Hugh McClure is the Australia Pacific Security College’s Research Officer. In this role, he provides timely and relevant research to the College’s executive, monitors trends in Pacific security and assists in the College’s communications and writing, including writing blogs.
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The Northern Mariana Islands and Indonesia have been the centres of COVID-19 growth in the region, whilst Papua New Guinea has voted to extend lockdown measures despite domestic pressure. Meanwhile, New Zealand has faced calls to open up to Pacific tourism, Hugh McClure writes
Here is a snapshot of policy responses to COVID-19 in the Pacific region, correct as of 12pm AEST, 9 June 2020.
The Week in Review
The Commonwealth of the Northern Mariana Islands (CNMI) and the Indonesian provinces of Papua and West Papua have led the Pacific region’s growth in COVID-19 cases this week. CNMI now reports 28 confirmed cases of COVID-19, up from 22 on 1 June. The increase in cases is the result of contact tracing, after a passenger from a May United Airlines flight from Guam was confirmed to have COVID-19. Mass-testing remains ongoing in CNMI with 7200 people having now been tested for COVID-19, including 10 per cent of the population of Saipan.
Papua province surpassed the grim-milestone of 1000 confirmed positive cases this week. Indonesian health authorities reported 1090 confirmed cases on 8 June, up from 725 cases a week ago. Meanwhile, the total number of cases has reached 179 in West Papua province.
The political response to the COVID-19 pandemic has been centre-stage in PNG this week. The Parliament voted 80 – 2 to extend the country’s State of Emergency procedures for a further fortnight from 2 June. This came despite the Governors of Madang, Eastern Highlands and East Sepik provinces going on the record to express that they did not support any extension to the State of Emergency.
Former Prime Minister Peter O’Neill has outlined that he will not support an extension to State of Emergency procedures beyond this initial 14-day extension, while the Parliament’s Permanent Emergency Committee has recommended that the State of Emergency be extended for a further two months, citing that PNG is still not ready to deal with a potential outbreak of COVID-19. As part of the State of Emergency procedures, regulations have been imposed to prevent price-gouging on essential items. This week, 13 shops – 11 in Lae and 2 in Ramu – have been found to have been in breach of regulations, and have been fined accordingly.
Meanwhile, Governor Allan Bird has this week cautioned that the true level of COIVD-19 may be greater than what has been tested for, and confirmed, by national health authorities. Governor Bird has cited 1153 surveillance tests which were conducted by medical professionals in his province that returned 50 positive results for COVID-19 antibodies.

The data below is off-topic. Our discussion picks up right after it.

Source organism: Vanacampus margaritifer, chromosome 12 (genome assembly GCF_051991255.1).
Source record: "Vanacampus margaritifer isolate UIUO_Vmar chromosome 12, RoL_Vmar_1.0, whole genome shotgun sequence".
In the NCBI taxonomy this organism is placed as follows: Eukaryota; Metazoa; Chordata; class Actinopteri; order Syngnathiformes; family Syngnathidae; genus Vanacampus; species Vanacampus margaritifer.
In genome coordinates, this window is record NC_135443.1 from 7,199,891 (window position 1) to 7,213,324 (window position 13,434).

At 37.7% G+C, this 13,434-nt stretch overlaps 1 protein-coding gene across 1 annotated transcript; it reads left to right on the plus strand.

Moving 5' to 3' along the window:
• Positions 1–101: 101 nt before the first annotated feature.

While national borders remain closed, 30 PNG citizens have been deported from Jayapura in West Papua back to PNG this week, and a repatriation flight for PNG citizens living in Fiji, Vanuatu and the Solomon Islands arrived on 5 June. Similarly, an outbound flight to Honiara returned three Solomon Islanders who had been stranded in PNG since borders closed.
The countdown is on to the resumption of travel and tourism in the Pacific region. With New Zealand officially COVID-19 free this week, some have called for NZ to prioritise a travel bubble with COVID-19-free areas of the Pacific, including Vanuatu and the Cook Islands, ahead of its travel bubble with Australia, in order to provide a boost for the region’s tourism industry.
French Polynesia is expected to be the first Pacific tourist destination to reopen its borders next month, with Air Tahiti Nui announcing it will offer promotional fares. It was announced this week that from mid-July, arrivals will not need to quarantine, needing only a certificate less than three days old to show that they have tested negative to COVID-19. In the Cook Islands, the Prime Minister announced this week that Cook Islanders and work permit holders will be allowed to enter the country from 30 June.
Elsewhere, CNMI has forecast that it aims to reopen its borders in July. However, a recent US suspension on incoming flights from Chinese airlines has dealt a blow to the Commonwealth’s tourism industry which is heavily reliant on the Chinese tourism market. New Caledonia is proposing to open borders on 31 July, while Vanuatu Tourism authorities are aiming for a 1 September reopening.
*This article originally appeared on Asia & The Pacific Policy Society Policy Forum